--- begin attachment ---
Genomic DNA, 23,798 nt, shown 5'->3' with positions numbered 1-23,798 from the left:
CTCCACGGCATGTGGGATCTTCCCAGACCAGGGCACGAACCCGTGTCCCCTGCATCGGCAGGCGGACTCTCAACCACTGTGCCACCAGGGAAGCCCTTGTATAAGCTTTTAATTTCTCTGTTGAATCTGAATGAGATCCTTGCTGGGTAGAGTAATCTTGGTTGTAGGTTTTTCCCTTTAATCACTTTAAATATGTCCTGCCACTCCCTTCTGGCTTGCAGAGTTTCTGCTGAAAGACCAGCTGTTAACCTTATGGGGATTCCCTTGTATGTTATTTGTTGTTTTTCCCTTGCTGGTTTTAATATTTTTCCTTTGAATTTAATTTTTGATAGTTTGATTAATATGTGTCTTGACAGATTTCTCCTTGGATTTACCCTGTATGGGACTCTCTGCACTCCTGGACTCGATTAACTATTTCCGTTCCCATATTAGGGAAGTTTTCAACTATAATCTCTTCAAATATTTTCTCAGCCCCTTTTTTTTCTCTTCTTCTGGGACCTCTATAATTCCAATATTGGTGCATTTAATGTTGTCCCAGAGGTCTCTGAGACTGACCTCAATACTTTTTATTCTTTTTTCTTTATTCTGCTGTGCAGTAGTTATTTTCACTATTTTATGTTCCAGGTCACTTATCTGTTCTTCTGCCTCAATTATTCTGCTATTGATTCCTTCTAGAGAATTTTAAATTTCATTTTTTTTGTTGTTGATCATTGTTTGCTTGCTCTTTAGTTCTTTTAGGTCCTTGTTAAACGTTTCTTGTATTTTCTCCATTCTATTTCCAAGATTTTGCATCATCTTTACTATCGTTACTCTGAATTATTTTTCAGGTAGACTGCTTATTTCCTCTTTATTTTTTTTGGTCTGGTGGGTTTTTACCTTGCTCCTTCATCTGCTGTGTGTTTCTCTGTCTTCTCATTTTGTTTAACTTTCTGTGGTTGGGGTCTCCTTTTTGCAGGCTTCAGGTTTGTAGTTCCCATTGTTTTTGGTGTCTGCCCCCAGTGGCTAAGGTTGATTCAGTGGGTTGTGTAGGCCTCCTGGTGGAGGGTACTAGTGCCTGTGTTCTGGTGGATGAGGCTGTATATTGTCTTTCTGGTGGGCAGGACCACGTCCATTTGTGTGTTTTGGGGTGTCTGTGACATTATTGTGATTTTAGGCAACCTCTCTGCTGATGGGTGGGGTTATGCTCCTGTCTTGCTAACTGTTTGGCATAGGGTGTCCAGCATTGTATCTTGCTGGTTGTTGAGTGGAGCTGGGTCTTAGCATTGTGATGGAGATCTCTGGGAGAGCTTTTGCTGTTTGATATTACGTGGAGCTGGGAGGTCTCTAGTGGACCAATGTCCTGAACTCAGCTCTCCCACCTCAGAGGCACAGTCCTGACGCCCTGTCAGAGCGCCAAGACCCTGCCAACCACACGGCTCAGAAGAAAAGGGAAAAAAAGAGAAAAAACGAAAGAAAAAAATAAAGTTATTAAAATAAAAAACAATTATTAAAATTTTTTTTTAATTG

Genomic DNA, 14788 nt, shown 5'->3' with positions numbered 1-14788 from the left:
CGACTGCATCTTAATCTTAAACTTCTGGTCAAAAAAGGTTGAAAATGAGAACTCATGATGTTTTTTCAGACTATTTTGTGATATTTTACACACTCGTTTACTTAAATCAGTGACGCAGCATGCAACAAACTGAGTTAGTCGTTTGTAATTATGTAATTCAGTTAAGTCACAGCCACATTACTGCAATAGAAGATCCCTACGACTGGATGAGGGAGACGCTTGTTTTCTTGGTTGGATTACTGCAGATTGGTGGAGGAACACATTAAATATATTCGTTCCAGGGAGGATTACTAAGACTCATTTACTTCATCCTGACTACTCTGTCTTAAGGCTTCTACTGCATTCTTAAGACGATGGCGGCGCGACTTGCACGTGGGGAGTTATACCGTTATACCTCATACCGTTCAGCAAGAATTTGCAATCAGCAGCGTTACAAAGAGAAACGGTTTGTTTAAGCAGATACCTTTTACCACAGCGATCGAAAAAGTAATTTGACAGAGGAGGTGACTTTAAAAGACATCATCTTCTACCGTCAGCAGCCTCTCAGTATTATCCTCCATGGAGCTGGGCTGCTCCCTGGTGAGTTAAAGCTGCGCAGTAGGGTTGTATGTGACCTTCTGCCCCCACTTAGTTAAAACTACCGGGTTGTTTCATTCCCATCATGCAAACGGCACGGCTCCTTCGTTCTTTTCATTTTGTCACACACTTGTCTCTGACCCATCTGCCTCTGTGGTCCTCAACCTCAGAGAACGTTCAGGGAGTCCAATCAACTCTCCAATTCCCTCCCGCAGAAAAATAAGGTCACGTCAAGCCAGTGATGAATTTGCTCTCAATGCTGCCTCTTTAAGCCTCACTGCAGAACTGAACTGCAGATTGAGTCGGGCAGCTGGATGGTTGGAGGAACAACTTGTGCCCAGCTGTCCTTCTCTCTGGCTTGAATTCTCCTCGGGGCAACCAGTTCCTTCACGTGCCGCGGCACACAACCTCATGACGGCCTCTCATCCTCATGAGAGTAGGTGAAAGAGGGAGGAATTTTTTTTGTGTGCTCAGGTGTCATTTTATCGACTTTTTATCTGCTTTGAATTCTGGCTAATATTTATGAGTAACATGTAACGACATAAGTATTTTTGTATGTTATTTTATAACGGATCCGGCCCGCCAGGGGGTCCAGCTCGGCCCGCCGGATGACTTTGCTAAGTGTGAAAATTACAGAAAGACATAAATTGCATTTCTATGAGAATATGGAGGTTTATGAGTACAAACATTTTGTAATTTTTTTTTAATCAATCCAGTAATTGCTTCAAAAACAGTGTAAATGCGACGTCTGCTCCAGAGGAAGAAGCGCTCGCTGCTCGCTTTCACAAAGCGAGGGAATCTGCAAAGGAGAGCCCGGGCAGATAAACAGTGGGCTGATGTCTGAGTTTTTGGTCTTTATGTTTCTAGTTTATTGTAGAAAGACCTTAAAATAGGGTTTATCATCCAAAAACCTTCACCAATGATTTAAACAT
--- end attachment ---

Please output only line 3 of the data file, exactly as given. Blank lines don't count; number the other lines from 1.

Genomic DNA, 14788 nt, shown 5'->3' with positions numbered 1-14788 from the left: